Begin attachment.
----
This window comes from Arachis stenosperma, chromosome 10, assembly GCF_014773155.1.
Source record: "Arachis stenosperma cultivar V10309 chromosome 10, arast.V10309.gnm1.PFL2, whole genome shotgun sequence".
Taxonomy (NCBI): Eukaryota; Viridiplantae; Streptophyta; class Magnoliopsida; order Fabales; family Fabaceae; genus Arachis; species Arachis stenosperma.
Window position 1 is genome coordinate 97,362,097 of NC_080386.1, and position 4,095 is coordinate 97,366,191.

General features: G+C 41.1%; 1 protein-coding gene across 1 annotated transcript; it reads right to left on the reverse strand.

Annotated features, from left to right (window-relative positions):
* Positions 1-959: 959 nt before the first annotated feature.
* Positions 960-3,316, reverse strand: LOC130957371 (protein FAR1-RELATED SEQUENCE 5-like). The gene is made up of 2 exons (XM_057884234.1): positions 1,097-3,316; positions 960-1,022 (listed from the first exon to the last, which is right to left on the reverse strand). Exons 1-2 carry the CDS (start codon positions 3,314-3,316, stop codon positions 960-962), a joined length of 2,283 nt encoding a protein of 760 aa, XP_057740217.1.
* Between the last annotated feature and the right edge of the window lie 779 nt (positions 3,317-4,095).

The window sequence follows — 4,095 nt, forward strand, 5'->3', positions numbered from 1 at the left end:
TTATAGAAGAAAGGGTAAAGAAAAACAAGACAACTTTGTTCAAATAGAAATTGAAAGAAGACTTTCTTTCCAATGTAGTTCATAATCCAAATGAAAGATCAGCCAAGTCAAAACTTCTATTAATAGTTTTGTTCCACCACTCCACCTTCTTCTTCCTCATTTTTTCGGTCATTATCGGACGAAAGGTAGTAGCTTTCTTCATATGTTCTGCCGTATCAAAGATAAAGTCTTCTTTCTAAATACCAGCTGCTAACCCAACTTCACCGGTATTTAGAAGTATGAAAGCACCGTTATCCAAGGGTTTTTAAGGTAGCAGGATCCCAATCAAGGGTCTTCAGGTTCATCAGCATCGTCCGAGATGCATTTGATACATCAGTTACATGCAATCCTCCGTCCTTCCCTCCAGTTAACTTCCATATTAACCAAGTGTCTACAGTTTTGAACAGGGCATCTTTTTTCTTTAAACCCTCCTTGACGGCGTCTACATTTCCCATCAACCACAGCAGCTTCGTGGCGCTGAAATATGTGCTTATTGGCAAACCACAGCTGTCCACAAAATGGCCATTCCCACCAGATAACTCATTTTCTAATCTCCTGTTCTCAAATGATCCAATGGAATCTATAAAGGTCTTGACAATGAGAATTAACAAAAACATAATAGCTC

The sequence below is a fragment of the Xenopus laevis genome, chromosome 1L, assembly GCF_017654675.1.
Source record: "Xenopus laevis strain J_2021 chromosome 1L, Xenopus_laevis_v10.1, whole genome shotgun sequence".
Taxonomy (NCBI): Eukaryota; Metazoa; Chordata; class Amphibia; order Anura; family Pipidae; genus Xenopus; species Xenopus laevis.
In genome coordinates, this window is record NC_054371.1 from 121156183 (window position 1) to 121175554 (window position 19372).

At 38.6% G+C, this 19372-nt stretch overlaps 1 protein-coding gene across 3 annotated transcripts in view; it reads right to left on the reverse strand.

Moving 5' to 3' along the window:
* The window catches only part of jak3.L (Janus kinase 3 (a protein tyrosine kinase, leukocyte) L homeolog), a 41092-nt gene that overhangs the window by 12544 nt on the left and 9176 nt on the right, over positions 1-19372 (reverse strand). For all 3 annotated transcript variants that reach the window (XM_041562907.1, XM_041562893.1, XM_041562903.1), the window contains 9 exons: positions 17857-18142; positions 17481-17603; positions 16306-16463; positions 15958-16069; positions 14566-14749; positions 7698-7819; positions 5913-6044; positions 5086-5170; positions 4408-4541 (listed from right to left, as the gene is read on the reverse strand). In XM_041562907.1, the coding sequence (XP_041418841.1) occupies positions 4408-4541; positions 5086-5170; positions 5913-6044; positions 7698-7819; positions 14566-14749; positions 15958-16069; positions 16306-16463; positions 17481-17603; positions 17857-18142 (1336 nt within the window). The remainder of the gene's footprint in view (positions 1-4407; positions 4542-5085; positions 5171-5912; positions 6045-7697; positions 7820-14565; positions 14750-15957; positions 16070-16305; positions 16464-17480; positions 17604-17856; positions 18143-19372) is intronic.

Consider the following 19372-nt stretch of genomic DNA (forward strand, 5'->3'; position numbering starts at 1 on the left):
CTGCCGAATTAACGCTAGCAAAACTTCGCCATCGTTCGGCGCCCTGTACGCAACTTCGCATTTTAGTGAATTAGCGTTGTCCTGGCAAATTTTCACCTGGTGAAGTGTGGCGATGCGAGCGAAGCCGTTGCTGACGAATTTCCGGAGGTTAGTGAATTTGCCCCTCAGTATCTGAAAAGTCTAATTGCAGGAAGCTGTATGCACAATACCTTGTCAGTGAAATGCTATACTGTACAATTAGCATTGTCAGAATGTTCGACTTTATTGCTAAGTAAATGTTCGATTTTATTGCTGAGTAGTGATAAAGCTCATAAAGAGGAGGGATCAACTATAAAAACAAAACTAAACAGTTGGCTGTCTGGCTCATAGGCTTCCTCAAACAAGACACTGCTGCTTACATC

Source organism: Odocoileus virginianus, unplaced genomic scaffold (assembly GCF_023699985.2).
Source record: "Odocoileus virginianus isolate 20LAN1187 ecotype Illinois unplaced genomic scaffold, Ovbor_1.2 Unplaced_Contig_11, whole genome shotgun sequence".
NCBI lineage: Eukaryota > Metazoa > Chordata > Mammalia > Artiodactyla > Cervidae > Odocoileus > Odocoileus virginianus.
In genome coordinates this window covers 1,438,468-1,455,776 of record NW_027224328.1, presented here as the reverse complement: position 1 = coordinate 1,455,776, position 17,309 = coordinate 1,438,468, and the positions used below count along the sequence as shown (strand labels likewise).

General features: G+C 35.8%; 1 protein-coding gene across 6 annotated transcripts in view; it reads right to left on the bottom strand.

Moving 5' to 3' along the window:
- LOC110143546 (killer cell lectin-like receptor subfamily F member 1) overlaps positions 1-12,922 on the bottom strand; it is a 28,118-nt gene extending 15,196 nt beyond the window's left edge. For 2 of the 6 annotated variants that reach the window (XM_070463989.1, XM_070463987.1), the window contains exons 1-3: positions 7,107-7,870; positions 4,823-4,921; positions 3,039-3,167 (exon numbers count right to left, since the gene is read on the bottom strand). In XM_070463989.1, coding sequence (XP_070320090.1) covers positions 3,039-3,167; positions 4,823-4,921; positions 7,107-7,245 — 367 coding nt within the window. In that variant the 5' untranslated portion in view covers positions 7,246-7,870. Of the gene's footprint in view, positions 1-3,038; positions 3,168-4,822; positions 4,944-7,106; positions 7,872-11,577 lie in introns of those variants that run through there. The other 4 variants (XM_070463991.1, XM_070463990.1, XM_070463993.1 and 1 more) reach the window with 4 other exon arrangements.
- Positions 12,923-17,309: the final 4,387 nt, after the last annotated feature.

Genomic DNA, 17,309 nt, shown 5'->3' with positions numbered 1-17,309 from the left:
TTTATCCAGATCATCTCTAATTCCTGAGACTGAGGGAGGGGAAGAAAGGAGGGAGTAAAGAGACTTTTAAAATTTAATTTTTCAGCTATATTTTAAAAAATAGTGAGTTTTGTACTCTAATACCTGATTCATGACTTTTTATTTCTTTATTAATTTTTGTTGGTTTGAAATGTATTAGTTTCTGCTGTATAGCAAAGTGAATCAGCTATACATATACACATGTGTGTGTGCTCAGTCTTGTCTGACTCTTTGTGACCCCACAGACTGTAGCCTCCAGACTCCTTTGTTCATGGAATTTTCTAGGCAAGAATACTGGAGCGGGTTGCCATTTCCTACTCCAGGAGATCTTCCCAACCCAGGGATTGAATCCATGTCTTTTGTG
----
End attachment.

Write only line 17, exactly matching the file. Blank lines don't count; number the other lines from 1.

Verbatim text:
Moving 5' to 3' along the window: